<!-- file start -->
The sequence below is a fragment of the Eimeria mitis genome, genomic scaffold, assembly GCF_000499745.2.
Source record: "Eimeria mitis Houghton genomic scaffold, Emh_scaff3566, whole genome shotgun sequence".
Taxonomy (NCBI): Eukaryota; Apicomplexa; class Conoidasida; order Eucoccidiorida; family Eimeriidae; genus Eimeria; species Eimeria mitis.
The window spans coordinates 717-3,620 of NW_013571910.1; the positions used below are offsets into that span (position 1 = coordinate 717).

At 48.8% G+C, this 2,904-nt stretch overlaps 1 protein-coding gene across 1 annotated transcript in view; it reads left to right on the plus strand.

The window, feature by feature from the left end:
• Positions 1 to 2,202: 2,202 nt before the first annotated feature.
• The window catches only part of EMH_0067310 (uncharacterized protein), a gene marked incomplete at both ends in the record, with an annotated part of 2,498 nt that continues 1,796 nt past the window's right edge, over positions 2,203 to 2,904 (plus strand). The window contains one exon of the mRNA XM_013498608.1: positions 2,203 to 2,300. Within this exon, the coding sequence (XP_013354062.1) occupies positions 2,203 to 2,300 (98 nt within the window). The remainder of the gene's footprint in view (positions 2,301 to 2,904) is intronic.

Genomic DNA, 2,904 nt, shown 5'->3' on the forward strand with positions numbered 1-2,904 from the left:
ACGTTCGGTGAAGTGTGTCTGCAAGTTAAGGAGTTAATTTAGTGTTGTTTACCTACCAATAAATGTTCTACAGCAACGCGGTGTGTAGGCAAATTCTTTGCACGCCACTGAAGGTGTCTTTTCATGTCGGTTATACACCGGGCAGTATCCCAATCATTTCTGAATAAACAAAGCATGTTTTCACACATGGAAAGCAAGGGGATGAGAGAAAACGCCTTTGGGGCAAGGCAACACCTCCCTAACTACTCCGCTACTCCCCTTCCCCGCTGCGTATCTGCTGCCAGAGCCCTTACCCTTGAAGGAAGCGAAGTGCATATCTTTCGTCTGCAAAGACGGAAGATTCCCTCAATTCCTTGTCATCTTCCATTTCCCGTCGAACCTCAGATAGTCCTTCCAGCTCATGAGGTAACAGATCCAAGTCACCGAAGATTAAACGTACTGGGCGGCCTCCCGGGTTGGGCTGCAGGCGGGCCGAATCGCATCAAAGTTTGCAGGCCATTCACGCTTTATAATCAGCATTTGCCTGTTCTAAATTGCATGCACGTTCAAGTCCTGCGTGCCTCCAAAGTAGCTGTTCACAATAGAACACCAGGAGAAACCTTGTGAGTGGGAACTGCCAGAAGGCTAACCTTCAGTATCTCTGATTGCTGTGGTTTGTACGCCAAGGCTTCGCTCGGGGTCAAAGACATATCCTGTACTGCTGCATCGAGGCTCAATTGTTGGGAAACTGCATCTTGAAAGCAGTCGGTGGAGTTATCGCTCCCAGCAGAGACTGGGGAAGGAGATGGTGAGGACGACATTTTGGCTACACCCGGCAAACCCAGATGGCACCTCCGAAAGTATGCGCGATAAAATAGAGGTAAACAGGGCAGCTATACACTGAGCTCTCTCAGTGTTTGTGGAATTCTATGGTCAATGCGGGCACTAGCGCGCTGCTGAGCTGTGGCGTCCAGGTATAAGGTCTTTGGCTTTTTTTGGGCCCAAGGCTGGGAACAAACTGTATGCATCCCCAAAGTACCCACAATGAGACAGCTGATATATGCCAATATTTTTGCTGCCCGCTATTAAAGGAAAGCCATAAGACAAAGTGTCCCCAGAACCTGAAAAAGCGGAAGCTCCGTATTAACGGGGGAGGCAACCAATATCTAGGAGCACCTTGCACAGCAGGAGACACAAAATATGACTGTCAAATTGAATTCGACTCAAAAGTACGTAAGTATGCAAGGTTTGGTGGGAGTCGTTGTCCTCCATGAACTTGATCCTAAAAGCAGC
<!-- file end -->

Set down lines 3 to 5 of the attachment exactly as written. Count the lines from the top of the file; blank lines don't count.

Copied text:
Taxonomy (NCBI): Eukaryota; Apicomplexa; class Conoidasida; order Eucoccidiorida; family Eimeriidae; genus Eimeria; species Eimeria mitis.
The window spans coordinates 717-3,620 of NW_013571910.1; the positions used below are offsets into that span (position 1 = coordinate 717).

At 48.8% G+C, this 2,904-nt stretch overlaps 1 protein-coding gene across 1 annotated transcript in view; it reads left to right on the plus strand.